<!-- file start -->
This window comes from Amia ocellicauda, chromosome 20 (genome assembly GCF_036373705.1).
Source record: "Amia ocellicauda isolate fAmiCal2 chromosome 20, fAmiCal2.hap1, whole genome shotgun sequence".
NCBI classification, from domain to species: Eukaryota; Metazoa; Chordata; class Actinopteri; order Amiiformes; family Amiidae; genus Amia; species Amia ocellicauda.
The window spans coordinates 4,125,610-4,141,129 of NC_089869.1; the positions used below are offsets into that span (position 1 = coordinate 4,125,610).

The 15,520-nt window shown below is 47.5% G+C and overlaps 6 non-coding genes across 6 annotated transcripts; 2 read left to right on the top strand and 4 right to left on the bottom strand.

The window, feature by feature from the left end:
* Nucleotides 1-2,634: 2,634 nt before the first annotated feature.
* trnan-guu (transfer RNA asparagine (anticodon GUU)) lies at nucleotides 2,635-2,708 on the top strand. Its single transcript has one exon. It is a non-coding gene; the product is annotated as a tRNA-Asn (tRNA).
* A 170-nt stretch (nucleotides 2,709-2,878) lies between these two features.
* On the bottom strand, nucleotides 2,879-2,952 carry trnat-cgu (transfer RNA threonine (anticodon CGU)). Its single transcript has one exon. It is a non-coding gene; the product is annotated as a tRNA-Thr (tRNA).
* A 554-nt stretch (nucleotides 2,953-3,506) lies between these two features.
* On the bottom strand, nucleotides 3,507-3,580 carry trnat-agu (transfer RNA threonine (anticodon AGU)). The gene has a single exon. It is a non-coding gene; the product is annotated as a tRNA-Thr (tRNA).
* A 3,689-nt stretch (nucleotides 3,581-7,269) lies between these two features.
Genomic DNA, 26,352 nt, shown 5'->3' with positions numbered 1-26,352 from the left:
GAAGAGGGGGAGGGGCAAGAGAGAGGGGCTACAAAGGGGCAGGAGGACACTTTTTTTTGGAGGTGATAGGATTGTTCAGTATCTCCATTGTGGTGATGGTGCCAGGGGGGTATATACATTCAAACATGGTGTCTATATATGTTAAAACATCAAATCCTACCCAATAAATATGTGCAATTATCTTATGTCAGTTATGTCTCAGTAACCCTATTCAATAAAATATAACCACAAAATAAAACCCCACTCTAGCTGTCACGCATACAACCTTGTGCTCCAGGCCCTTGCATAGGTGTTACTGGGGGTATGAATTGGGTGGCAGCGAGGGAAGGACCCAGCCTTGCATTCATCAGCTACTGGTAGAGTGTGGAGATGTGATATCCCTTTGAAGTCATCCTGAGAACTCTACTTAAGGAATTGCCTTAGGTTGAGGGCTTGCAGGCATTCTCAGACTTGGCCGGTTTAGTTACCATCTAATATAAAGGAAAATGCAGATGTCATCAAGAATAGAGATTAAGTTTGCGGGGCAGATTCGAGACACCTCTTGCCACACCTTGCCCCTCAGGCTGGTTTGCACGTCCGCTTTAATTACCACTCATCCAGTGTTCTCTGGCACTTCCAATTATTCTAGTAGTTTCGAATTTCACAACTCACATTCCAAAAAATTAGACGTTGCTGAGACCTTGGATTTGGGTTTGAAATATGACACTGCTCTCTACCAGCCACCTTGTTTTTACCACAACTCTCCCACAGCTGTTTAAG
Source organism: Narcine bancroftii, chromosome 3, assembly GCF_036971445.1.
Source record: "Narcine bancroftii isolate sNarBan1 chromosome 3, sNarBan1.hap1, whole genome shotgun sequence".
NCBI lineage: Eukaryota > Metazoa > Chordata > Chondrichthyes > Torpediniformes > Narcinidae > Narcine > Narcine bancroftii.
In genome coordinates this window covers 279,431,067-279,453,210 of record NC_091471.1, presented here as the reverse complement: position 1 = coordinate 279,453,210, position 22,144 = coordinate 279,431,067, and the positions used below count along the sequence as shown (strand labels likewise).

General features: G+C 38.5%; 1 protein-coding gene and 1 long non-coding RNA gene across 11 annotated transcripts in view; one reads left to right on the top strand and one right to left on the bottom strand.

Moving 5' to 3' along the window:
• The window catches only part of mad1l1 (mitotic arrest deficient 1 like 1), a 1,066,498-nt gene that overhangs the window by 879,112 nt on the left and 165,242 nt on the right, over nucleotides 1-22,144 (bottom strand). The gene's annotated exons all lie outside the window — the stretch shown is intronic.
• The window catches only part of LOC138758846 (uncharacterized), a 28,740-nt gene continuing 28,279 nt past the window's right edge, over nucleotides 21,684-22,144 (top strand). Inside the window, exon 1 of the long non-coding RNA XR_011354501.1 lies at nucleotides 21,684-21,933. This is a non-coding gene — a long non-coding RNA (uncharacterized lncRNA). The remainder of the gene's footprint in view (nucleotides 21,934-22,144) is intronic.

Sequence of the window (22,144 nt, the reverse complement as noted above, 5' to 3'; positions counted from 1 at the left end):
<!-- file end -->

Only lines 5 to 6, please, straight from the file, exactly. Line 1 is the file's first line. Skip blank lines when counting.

The 15,520-nt window shown below is 47.5% G+C and overlaps 6 non-coding genes across 6 annotated transcripts; 2 read left to right on the top strand and 4 right to left on the bottom strand.

The window, feature by feature from the left end: